Looking Back and Ahead: Eventful Decades for Emerging Markets

In 2010, 68% of the companies in Fortune Magazine’s Global 500 were domiciled in Group of Seven (G7) countries, compared with 17% in the E20* emerging-market (EM) countries. When 2020 ended, the percentage of E20 companies had nearly doubled to 34%. And 124 China-domiciled firms resided in the Global 500, pushing the US into second place.

That’s quite a decade for EM corporations, and an eventful one for emerging markets more broadly. In a period roughly bookended by the recovery from the global financial crisis and the COVID-19 pandemic, there were good years and bad years that required multi-asset investors to manage volatility while tapping into opportunity.

We’ve seen many attention-grabbing headlines in the past decade, but slower-moving trends may have been even more impactful. We’ll focus on two: the relationship between economic growth and valuations and a transformation from commodity-driven to technology-driven. We’ll also highlight two key trends we expect to see in the decade ahead—and a story that we believe remains timeless.

Disconnect Between Economic Growth and Equity Valuations

The years 2011 through 2020 saw a healthy expansion in emerging economies, with real gross domestic product (GDP) growth averaging 4.1% annually, handily outpacing developed markets’ 1.5%, a trend we expect to continue (Display). China led the cohort of larger countries, but many smaller countries—including Vietnam, Turkey, Ivory Coast and the Dominican Republic—posted above-average growth, too.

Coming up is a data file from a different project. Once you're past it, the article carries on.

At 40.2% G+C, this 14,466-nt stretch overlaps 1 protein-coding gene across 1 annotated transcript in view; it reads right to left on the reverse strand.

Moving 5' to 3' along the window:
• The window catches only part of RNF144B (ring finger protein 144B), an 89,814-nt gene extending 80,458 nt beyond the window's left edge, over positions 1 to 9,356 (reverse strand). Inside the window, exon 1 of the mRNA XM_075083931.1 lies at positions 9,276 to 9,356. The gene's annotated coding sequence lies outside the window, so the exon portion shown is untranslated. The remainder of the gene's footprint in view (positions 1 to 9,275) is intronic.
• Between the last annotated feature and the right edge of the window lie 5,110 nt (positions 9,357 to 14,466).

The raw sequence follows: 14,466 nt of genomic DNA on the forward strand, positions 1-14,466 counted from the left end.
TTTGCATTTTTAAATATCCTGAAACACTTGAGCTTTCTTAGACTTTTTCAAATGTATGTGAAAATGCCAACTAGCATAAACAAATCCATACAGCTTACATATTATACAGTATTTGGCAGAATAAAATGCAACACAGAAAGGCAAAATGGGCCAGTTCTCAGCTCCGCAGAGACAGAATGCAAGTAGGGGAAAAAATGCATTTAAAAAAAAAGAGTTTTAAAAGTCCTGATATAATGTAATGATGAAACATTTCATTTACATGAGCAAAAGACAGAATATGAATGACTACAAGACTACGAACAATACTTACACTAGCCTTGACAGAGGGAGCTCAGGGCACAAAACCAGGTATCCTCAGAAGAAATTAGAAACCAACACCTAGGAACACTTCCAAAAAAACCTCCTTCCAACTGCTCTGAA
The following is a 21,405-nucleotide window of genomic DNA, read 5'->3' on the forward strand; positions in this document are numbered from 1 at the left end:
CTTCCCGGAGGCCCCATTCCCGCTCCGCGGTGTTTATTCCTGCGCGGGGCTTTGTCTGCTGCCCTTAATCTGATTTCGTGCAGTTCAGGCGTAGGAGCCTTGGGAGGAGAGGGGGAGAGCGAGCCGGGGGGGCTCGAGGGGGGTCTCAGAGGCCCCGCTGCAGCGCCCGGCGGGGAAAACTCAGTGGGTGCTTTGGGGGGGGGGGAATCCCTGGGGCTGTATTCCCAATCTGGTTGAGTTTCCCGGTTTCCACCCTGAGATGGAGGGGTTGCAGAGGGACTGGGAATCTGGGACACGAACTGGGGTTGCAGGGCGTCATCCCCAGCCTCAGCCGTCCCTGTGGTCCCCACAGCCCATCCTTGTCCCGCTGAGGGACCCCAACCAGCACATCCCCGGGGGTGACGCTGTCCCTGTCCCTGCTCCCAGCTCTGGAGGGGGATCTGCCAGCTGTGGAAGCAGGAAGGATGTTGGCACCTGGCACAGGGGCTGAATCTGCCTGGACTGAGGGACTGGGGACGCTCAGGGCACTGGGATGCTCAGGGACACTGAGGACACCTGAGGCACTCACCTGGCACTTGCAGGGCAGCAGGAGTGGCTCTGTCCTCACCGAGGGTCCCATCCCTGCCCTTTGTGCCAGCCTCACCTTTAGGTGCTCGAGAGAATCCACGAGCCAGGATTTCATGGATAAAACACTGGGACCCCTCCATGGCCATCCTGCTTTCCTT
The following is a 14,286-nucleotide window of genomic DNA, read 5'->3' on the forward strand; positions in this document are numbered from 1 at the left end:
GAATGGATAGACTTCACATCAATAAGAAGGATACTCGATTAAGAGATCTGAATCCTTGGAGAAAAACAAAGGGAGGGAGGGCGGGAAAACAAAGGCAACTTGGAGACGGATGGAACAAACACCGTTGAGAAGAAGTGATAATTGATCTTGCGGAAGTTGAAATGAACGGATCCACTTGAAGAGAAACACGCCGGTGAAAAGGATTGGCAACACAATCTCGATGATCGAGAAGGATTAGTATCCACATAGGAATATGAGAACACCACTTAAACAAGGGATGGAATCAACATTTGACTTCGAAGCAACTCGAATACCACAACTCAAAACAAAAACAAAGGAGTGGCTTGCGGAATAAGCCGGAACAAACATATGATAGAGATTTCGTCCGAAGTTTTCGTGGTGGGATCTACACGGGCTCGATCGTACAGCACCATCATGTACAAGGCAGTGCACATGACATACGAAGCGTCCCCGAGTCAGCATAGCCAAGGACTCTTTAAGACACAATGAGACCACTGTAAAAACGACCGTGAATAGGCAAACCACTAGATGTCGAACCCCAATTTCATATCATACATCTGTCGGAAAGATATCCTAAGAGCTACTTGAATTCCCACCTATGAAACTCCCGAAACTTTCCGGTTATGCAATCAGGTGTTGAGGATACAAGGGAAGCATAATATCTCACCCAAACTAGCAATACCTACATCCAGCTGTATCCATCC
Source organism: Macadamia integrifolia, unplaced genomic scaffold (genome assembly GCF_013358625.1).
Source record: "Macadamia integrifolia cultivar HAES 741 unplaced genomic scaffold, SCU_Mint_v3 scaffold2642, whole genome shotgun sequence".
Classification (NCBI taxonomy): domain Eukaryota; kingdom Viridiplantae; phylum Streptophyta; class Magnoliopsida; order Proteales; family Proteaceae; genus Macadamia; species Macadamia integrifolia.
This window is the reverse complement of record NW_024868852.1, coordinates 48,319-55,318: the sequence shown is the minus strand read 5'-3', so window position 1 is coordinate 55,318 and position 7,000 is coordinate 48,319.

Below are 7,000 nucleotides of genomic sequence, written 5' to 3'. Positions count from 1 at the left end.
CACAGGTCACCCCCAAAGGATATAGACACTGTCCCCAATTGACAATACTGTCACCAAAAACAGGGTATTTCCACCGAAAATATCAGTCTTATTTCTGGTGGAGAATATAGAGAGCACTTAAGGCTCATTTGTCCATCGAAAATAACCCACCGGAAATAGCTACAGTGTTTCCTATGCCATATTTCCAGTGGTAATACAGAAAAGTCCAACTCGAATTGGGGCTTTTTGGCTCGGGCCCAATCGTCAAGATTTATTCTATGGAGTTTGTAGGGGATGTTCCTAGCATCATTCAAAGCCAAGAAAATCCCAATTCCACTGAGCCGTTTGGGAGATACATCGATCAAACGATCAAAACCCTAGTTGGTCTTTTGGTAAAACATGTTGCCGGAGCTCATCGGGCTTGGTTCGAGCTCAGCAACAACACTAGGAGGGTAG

Yearly GDP growth forecasts through 2022 for advanced and emerging economies.

Surging economies bolstered government revenues, fundamentals and creditworthiness. All of this was reflected in strong credit returns—given superior growth and declining interest rates globally, that’s not surprising. Many countries with the fastest growth, and therefore greatest credit improvement, such as Ivory Coast and Dominican Republic, could only be accessed by debt investors.